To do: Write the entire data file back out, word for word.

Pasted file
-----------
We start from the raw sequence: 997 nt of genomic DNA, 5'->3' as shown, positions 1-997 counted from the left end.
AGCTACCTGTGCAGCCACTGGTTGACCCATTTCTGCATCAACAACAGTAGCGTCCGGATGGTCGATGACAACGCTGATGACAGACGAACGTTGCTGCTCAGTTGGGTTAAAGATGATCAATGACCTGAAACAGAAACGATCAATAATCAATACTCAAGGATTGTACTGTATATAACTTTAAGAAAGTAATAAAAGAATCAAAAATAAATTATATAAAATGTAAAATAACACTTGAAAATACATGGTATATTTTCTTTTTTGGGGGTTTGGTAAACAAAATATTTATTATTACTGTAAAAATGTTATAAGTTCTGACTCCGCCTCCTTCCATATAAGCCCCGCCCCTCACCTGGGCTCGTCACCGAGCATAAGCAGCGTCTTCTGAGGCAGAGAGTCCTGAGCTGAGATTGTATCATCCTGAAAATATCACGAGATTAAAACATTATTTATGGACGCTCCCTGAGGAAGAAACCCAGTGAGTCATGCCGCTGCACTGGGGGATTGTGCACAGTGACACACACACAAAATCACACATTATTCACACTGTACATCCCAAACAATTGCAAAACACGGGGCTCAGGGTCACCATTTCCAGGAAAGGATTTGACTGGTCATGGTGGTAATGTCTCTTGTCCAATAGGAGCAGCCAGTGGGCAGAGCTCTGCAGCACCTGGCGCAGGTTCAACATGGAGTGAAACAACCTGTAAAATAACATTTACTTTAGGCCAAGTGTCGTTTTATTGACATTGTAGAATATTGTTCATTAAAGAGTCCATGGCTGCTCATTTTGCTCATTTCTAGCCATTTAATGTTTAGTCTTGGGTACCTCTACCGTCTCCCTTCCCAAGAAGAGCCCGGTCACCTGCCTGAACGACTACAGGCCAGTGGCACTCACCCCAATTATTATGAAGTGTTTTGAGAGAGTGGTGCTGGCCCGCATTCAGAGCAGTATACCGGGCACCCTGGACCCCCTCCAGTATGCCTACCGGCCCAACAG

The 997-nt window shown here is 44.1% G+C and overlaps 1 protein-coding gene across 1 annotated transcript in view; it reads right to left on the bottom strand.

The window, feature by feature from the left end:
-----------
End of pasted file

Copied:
We start from the raw sequence: 997 nt of genomic DNA, 5'->3' as shown, positions 1-997 counted from the left end.
AGCTACCTGTGCAGCCACTGGTTGACCCATTTCTGCATCAACAACAGTAGCGTCCGGATGGTCGATGACAACGCTGATGACAGACGAACGTTGCTGCTCAGTTGGGTTAAAGATGATCAATGACCTGAAACAGAAACGATCAATAATCAATACTCAAGGATTGTACTGTATATAACTTTAAGAAAGTAATAAAAGAATCAAAAATAAATTATATAAAATGTAAAATAACACTTGAAAATACATGGTATATTTTCTTTTTTGGGGGTTTGGTAAACAAAATATTTATTATTACTGTAAAAATGTTATAAGTTCTGACTCCGCCTCCTTCCATATAAGCCCCGCCCCTCACCTGGGCTCGTCACCGAGCATAAGCAGCGTCTTCTGAGGCAGAGAGTCCTGAGCTGAGATTGTATCATCCTGAAAATATCACGAGATTAAAACATTATTTATGGACGCTCCCTGAGGAAGAAACCCAGTGAGTCATGCCGCTGCACTGGGGGATTGTGCACAGTGACACACACACAAAATCACACATTATTCACACTGTACATCCCAAACAATTGCAAAACACGGGGCTCAGGGTCACCATTTCCAGGAAAGGATTTGACTGGTCATGGTGGTAATGTCTCTTGTCCAATAGGAGCAGCCAGTGGGCAGAGCTCTGCAGCACCTGGCGCAGGTTCAACATGGAGTGAAACAACCTGTAAAATAACATTTACTTTAGGCCAAGTGTCGTTTTATTGACATTGTAGAATATTGTTCATTAAAGAGTCCATGGCTGCTCATTTTGCTCATTTCTAGCCATTTAATGTTTAGTCTTGGGTACCTCTACCGTCTCCCTTCCCAAGAAGAGCCCGGTCACCTGCCTGAACGACTACAGGCCAGTGGCACTCACCCCAATTATTATGAAGTGTTTTGAGAGAGTGGTGCTGGCCCGCATTCAGAGCAGTATACCGGGCACCCTGGACCCCCTCCAGTATGCCTACCGGCCCAACAG

The 997-nt window shown here is 44.1% G+C and overlaps 1 protein-coding gene across 1 annotated transcript in view; it reads right to left on the bottom strand.

The window, feature by feature from the left end: